Friday, August 22, 2008

Moe Berg: Baseball's Only Governmental Spy

I encourage anyone who has a soft spot for some of the oddities that make up baseball history, read about the story of Moe Berg.

Berg was a rather nondescript catcher in the 1920s and 1930s. But that was hardly where he made his name. A voracious reader of newspapers and a world traveler, Berg enjoyed the amenities that came with being a big league ballplayer. And his fervent interest in world affairs and other cultures (he could speak many foreign languages), plus some inside connections, led to Berg becoming a spy for the United States during World War II.

Berg's life reads like a fiction novel: there's romance, intrigue, inner struggle, and Berg himself was a mysterious figure -- even to those who supposedly knew him the best. He seemed to regale in his role as an undercover figure, mainly because that's how he lived most of his life. His teammates recall Berg being not necessarily UNfriendly, but certainly not all warm and fuzzy, either.

I'm reading about Berg in a book called The Catcher Was A Spy, written by Nicholas Dawidoff. It's a fascinating tale -- and I think what makes it such is that it's true, not fiction like it would appear. It's also a return to a time in baseball history, and indeed U.S. history, that will probably never be re-lived. Can you imagine Brandon Inge or Paul LoDuca moonlighting as government spies?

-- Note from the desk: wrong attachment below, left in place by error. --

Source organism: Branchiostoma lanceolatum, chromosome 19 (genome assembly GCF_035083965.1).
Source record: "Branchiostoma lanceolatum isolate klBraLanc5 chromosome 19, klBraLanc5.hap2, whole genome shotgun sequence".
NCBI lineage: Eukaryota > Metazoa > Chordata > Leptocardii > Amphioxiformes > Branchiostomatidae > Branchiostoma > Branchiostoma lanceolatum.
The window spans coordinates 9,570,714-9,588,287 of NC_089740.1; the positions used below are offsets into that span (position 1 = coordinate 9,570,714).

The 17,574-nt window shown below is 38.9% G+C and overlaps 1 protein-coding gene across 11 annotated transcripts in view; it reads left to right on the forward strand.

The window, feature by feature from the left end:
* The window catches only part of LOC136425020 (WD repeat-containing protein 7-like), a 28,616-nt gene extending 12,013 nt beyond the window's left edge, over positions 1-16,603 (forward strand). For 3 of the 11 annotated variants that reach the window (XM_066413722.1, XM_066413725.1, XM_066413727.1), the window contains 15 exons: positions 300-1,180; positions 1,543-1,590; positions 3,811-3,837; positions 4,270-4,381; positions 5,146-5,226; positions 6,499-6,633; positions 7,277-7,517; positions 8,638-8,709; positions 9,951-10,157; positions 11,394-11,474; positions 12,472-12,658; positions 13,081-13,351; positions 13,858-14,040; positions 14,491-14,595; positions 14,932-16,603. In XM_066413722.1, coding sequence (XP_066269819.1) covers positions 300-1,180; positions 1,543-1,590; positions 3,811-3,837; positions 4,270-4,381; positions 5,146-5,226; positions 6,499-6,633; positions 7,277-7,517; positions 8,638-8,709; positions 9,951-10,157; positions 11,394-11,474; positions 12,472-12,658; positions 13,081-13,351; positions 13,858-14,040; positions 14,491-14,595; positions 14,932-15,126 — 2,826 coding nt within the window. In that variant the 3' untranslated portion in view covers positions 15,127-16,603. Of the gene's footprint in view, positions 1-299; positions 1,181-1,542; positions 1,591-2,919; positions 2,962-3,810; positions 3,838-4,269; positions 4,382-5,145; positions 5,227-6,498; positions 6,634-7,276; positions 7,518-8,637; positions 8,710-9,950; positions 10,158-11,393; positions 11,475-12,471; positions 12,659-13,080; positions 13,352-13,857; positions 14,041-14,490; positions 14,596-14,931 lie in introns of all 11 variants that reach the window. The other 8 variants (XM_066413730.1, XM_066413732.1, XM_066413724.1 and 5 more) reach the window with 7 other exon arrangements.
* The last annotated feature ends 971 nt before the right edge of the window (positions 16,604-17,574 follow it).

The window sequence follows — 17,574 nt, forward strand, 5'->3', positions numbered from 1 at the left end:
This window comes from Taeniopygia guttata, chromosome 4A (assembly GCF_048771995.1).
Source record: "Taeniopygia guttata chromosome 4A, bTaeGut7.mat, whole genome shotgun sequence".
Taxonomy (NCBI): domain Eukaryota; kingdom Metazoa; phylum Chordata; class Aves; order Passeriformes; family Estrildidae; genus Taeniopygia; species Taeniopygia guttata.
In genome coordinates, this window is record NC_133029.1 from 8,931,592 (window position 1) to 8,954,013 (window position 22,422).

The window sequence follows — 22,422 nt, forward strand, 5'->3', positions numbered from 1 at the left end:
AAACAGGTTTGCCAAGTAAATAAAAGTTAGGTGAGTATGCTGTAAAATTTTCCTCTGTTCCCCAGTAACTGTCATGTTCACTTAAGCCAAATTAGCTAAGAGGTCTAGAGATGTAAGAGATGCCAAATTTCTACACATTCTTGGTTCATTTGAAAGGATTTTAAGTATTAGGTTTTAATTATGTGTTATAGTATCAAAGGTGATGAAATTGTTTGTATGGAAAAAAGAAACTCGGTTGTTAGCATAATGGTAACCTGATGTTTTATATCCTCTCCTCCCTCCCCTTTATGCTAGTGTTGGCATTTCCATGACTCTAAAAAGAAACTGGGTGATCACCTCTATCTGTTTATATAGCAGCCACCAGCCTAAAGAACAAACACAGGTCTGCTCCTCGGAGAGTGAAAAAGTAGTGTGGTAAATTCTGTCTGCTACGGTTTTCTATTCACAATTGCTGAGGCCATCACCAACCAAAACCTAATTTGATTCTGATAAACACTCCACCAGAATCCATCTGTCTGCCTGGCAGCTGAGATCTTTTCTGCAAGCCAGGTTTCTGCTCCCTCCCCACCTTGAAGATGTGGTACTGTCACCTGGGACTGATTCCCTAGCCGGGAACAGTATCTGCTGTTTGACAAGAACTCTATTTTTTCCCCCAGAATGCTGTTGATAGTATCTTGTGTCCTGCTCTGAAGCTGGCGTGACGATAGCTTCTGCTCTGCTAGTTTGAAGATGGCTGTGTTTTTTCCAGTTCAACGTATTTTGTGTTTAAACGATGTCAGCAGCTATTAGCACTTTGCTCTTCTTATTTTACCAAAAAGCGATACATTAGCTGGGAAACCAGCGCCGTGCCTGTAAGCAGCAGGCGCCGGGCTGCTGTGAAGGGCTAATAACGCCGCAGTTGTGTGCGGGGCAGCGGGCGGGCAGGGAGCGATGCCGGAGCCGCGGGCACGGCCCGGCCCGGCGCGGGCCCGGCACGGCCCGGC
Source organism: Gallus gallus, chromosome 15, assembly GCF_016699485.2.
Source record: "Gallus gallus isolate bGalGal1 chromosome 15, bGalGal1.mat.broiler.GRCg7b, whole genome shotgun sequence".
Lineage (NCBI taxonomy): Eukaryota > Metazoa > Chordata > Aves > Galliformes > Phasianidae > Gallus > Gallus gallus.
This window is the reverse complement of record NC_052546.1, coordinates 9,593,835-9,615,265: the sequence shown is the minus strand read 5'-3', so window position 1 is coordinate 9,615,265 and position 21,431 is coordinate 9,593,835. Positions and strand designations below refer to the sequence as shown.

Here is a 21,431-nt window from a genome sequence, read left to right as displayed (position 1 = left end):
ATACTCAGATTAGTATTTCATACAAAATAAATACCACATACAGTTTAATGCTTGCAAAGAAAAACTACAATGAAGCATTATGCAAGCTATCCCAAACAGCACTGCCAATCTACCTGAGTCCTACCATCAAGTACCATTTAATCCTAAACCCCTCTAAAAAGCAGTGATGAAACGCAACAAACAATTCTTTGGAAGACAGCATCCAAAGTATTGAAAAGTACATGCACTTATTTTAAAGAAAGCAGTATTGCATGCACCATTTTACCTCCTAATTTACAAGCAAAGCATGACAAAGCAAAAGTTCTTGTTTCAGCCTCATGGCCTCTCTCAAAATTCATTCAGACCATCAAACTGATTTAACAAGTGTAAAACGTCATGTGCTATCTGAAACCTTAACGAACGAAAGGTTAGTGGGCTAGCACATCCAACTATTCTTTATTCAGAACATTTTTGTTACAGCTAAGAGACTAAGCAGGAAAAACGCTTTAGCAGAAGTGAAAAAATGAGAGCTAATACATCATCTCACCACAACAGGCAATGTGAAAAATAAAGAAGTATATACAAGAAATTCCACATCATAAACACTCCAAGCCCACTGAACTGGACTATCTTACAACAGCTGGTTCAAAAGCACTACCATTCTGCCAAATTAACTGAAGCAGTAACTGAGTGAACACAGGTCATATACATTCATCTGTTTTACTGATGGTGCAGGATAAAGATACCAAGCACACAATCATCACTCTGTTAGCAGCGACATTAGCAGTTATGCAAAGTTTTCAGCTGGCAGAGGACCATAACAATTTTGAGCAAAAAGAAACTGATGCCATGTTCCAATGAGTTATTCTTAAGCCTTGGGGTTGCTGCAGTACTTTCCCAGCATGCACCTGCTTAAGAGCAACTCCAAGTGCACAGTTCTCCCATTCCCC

If you can find the book (try, you may think that some of the passages are long on detail and short on substance; in other words, the book can be slow-moving at times. But the trade-off is that Dawidoff does a great job placing you in Berg's world; sometimes you feel like you're with Moe as he sips wine or beer in France or elsewhere, and lounging with him as he reads one of his dozens of newspapers.

Berg, who died in 1972 at the age of 70, was a lifetime .243 hitter over 17 big league seasons. He was no baseball star. But he actually used that backup player status to his benefit, blending in during barnstorming trips to Japan, for example -- where he was able to use his 8mm home movie camera to shoot footage that helped make him attractive as a potential spy.

If you're tired of the typical baseball-only book, I recommend The Catcher Was A Spy.


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